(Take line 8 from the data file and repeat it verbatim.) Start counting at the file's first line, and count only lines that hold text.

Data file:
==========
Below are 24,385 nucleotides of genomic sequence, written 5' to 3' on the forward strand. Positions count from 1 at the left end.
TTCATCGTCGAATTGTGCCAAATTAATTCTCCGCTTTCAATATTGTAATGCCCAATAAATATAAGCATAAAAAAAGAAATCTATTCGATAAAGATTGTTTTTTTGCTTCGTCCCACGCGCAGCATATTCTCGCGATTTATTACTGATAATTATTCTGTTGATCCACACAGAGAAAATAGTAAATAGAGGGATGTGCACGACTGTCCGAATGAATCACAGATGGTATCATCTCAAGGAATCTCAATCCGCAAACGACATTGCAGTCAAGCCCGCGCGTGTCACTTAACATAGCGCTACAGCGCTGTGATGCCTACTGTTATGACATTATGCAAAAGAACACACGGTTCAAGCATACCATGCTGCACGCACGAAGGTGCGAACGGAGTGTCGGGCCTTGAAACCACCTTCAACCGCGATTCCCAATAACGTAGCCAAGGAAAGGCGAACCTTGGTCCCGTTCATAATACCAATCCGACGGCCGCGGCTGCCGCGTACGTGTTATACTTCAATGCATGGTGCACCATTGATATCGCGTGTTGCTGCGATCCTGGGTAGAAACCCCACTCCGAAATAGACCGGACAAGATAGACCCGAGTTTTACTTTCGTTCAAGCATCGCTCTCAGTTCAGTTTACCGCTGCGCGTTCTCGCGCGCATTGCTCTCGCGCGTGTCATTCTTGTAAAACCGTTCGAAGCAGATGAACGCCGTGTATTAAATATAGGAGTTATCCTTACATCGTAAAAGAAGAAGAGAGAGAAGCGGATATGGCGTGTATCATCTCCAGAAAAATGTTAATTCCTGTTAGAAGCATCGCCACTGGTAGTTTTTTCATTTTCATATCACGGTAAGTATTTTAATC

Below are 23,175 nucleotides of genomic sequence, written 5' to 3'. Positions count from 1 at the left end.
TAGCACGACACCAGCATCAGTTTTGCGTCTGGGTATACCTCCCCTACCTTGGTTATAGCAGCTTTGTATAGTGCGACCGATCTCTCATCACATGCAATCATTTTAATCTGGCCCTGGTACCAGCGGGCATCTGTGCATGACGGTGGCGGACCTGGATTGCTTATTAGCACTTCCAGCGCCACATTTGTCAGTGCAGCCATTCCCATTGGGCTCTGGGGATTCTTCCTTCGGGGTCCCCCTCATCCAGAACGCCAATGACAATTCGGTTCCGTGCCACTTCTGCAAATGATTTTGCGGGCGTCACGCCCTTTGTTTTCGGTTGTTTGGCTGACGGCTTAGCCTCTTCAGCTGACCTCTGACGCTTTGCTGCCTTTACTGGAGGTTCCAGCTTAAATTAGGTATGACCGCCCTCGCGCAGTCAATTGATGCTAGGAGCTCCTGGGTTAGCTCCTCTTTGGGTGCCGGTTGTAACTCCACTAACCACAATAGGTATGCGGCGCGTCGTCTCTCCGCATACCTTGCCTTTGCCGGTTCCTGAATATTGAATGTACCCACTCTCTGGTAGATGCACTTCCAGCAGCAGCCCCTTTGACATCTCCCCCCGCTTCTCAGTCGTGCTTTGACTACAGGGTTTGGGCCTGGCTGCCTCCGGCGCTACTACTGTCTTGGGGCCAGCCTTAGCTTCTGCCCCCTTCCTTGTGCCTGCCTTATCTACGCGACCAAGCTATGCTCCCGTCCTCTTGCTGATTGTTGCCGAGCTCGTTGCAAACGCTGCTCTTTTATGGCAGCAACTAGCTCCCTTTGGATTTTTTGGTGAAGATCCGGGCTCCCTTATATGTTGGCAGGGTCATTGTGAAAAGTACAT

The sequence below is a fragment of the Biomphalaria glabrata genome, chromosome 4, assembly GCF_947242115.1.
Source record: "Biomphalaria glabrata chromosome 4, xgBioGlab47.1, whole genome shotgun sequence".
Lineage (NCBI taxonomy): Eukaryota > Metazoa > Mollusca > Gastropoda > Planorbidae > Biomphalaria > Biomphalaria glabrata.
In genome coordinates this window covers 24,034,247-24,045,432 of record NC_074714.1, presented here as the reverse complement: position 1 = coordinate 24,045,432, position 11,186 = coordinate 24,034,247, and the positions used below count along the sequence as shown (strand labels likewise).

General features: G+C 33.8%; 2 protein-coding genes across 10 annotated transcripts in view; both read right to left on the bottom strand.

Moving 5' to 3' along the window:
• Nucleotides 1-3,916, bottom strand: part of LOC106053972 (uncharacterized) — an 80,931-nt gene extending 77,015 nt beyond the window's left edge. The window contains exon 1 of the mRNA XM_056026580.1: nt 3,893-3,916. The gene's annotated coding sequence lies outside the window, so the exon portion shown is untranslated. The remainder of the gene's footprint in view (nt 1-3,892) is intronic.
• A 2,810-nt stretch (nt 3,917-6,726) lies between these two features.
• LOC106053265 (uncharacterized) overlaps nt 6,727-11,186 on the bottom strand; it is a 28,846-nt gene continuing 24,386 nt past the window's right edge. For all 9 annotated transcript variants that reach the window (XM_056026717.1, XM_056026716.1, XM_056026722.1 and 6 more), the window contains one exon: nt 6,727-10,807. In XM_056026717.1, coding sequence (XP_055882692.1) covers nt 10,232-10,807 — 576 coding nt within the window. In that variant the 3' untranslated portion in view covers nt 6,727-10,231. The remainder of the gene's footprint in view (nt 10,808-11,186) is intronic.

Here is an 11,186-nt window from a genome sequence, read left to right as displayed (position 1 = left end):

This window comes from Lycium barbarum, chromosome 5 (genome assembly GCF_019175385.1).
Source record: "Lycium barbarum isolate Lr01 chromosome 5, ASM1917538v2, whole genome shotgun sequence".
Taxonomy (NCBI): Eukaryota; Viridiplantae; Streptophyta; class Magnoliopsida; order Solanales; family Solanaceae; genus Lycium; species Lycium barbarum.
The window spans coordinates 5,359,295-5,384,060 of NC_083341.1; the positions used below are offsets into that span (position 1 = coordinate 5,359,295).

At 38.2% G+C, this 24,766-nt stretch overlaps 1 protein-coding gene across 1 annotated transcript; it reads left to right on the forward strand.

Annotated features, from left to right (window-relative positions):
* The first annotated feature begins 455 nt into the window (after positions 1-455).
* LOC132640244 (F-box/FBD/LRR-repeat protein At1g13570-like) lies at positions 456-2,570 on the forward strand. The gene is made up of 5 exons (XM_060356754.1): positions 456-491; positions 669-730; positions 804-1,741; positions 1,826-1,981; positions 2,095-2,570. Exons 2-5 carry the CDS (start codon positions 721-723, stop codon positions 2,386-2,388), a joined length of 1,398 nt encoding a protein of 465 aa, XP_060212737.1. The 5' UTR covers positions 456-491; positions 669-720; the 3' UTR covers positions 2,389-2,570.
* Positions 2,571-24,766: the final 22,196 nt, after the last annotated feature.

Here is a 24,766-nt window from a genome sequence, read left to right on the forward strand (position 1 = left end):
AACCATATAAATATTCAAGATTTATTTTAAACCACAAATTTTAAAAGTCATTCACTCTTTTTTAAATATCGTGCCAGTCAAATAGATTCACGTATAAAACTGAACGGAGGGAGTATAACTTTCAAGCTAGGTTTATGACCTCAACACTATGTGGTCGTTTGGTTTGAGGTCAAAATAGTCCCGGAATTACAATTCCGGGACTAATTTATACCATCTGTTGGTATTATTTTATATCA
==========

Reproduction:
In genome coordinates this window covers 24,034,247-24,045,432 of record NC_074714.1, presented here as the reverse complement: position 1 = coordinate 24,045,432, position 11,186 = coordinate 24,034,247, and the positions used below count along the sequence as shown (strand labels likewise).